In the following decades, the city grew from a collection of tents to a world-class metropolis where the new gold and railroad barons could enjoy the finer things in life. San Francisco also became known for its many brothels, saloons and opium dens. The city developed in size and importance as a shipping port and military garrison. Abandoned fortifications can still be explored along the coastline, and tourist destinations line some of the old piers.
In April 1906, an immense earthquake struck, and one result was a fire that raged for three days. Some 400 people were killed, and half of San Francisco was destroyed. The city rebuilt itself quickly—much of the renowned architecture you see today dates from that era. City leaders, however, thwarted plans to rebuild the red-light district.
In 1915, the Panama-Pacific Exposition was held in the Marina District. The Palace of Fine Arts was built for it. During that same year, San Francisco's city hall was rebuilt.
San Francisco was a major staging area for troops during World War II, and its burgeoning shipbuilding industry attracted a diverse mix of people. As an international port linked to distant cultures, and as a destination for a multitude of Americans with various backgrounds, San Francisco became known for its liberal leanings and a tolerance for differences.
During the 1950s, the Beat Generation writers—Jack Kerouac, Allen Ginsberg, William S. Burroughs, Lawrence Ferlinghetti—congregated in San Francisco, creating a subculture of poets and writers in the North Beach neighborhood. Their music was jazz. When North Beach rents went up in the 1960s, many bohemians moved to the Haight-Ashbury neighborhood; out of that grew the hippie movement and a steady stream of literary and musical innovation. The city's tradition of diversity continued in the 1970s and 1980s as the Castro District became a mecca for the LGBTQ community.
Despite another major earthquake in 1989, San Francisco's economy has prospered. Another "gold rush" erupted in the 1990s with the technology boom. San Francisco and neighboring Silicon Valley became a hotbed of dot-com innovation. Renovations at City Hall, the development of the area South of Market (or SoMa) and the construction of the main library reflect those indulgent times. Today, San Francisco is still fueling the digital revolution and leads the way in green technologies.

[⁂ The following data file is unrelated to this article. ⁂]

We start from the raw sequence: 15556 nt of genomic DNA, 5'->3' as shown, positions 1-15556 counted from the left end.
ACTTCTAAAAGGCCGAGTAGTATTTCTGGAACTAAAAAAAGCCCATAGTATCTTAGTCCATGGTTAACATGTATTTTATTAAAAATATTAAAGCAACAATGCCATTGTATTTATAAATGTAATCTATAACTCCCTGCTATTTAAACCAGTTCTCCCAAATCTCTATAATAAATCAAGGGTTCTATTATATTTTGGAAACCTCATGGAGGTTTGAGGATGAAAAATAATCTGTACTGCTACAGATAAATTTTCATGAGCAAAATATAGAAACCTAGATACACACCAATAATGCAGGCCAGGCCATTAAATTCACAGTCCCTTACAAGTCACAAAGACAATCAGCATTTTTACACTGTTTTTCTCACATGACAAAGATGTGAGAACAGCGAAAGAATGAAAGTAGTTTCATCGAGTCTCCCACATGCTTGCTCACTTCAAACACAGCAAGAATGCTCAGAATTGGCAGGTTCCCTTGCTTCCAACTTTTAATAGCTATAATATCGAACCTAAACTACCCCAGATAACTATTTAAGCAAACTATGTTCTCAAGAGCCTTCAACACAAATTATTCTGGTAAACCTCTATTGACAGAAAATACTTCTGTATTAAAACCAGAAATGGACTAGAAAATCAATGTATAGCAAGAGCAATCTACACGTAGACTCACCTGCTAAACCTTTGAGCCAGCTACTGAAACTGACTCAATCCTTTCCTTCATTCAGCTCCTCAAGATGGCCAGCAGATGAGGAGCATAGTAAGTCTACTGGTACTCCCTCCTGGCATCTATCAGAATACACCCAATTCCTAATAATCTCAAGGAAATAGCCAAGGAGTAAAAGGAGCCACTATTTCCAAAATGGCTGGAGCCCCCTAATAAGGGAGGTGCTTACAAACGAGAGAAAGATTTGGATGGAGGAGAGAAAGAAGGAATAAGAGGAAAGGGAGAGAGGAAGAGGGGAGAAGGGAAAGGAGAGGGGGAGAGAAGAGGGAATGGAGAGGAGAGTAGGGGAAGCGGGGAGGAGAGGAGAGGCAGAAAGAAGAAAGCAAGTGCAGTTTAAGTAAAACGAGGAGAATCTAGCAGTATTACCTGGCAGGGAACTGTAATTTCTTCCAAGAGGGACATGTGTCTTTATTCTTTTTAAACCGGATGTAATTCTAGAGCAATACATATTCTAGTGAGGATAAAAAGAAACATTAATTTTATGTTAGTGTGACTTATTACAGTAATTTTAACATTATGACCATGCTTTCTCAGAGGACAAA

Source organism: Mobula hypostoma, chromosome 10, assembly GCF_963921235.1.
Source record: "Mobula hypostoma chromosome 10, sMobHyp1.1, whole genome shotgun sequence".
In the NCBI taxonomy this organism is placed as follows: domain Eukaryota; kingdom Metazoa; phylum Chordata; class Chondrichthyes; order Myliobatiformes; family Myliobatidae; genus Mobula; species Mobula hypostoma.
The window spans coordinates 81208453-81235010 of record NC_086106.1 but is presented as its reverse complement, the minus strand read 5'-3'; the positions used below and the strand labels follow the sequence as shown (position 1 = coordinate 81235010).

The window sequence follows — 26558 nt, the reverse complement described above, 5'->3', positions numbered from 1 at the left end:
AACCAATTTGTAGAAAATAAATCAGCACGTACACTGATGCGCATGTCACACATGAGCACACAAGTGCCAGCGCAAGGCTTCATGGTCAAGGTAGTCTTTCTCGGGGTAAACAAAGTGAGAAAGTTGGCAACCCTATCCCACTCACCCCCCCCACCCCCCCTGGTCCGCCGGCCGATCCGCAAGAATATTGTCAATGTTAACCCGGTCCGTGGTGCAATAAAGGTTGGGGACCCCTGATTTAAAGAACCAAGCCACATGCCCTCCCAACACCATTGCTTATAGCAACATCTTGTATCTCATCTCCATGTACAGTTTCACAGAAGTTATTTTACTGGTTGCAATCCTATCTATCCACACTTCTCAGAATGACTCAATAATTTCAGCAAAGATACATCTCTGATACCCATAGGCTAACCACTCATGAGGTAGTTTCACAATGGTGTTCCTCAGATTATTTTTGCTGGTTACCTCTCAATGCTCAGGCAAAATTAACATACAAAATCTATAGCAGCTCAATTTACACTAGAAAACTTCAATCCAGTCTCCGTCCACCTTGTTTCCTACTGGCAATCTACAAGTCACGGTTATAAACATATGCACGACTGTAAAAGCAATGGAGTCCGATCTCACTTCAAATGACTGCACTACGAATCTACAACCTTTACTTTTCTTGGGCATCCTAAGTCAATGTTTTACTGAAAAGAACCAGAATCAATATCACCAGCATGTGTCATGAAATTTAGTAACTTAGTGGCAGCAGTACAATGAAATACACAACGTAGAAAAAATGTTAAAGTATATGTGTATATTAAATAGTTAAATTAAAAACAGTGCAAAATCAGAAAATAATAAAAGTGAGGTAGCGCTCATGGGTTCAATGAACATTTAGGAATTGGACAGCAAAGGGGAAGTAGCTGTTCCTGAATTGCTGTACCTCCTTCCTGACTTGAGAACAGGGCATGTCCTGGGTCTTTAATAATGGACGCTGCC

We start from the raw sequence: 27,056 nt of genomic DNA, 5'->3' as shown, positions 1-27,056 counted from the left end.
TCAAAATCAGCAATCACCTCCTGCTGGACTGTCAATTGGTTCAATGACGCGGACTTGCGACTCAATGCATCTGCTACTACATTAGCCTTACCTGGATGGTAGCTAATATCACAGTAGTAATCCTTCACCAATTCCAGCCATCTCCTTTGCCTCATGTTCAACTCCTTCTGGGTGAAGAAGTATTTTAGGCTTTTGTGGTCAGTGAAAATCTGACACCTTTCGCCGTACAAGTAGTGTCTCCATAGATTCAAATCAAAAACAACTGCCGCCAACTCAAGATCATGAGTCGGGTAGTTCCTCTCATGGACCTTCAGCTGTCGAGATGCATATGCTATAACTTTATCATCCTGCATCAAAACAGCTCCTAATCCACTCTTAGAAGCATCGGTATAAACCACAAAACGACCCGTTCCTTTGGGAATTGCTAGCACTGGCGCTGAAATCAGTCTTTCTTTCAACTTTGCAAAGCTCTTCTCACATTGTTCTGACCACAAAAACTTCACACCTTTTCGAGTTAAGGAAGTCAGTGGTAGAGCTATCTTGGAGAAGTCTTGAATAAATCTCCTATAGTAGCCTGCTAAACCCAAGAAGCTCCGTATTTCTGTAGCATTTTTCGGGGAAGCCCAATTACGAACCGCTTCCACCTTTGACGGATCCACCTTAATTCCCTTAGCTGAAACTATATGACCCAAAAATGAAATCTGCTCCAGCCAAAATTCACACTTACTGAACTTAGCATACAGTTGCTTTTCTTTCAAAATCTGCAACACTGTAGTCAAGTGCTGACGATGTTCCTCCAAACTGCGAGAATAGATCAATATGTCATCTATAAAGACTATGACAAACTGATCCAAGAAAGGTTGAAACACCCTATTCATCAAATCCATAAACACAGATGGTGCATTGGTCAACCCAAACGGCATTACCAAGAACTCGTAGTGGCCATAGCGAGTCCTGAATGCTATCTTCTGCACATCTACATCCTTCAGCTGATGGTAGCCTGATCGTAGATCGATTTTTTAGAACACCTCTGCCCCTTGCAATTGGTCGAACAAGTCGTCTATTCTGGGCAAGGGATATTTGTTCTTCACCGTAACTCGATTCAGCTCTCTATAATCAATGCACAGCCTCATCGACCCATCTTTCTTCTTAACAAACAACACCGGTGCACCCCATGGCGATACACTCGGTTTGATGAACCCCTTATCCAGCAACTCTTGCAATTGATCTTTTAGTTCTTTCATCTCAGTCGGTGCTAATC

Denim jeans were invented in San Francisco by German immigrant Levi Strauss. The miners, who went there for the gold rush, needed strong but comfortable pants.
The song "I Left My Heart in San Francisco" was written by a gay couple—George Cory and Douglass Cross—in Brooklyn, New York, in 1953. Tony Bennett first recorded it in 1962 as the B-side for "Once Upon a Time."
Filbert Street between Hyde and Leavenworth (in Russian Hill) is reportedly the steepest street in San Francisco at an angle of 31.5 degrees. As for the city's most crooked street, it's actually not the legendary Lombard Street, but rather Vermont Avenue, between 20th and 22nd streets in Potrero Hill.
Local legend says fortune cookies were first served in the U.S. at the Golden Gate Park's Japanese Tea Garden in the early 1900s by a landscape designer named Baron Makoto Hagiwara. You can see how they are made and enjoy them fresh from the Golden Gate Fortune Cookie Factory in Chinatown in narrow Ross Alley.
Bison have lived in Golden Gate Park since 1892, when the park used to be a free-range zoo. Although elk, bear and goats are no longer residents, the bison can still be seen grazing in the Bison Paddock near Spreckles Lake.
In 1901, San Francisco outlawed further burials in town because of a lack of space. All bodies were shipped to the city of Colma, just south of San Francisco. Fans of the macabre enjoy pointing out that, in Colma, which was incorporated as a necropolis in the 1920s, dead residents outnumber those still living by a margin of more than 1,000 to one.
The Golden Gate Bridge was originally painted "International Orange" as a temporary primer before it got that color permanently.
The Port of San Francisco's cruise terminal is situated on the city's famed Embarcadero. Terminal 27 totals 88,000 sq ft/8,180 sq m on two levels and features overhead gangway for boarding passengers along the Pier 27 apron and shoreside power infrastructure to permit docked ships to shut down their onboard engines. A 3-acre/1-hectare triangular paved area between Pier 27 and Pier 29 serves as a ground transportation and provisioning area. The terminal at Pier 35, at the intersection of North Point Street and the Embarcadero, continues as a secondary terminal when there is more than one cruise ship in port.
Pier 39, the popular waterfront shopping area, is just a few blocks west, and just beyond that is Fisherman's Wharf. To the east lie Embarcadero Center and Market Street. Both are connected by the historical streetcars (Muni's F-line) running along the Embarcadero, and there are paid parking lots and meters nearby.
Have your camera ready when your ship sails under the Golden Gate Bridge and past Alcatraz (the famed penitentiary) and Angel Island (once the detention center for Chinese immigrants). The bridge farther ahead is the San Francisco-Oakland Bay Bridge. From the cruise terminal you can see two of San Francisco's architectural landmarks, Coit Tower and the Transamerica Pyramid.
Typical excursions may take you on a tour of the city's sights or on a motorized cable car (lots of fun for large groups), a ferry ride to Alcatraz, the Golden Gate Bridge, a tour of Fisherman's Wharf, shopping in Union Square and a walk through North Beach.
Farther excursions take you through the majestic redwood forests of Muir Woods, wine tasting in the Napa or Sonoma valleys, relaxing in scenic Carmel, dramatic coastal views of Big Sur or sightseeing in Yosemite.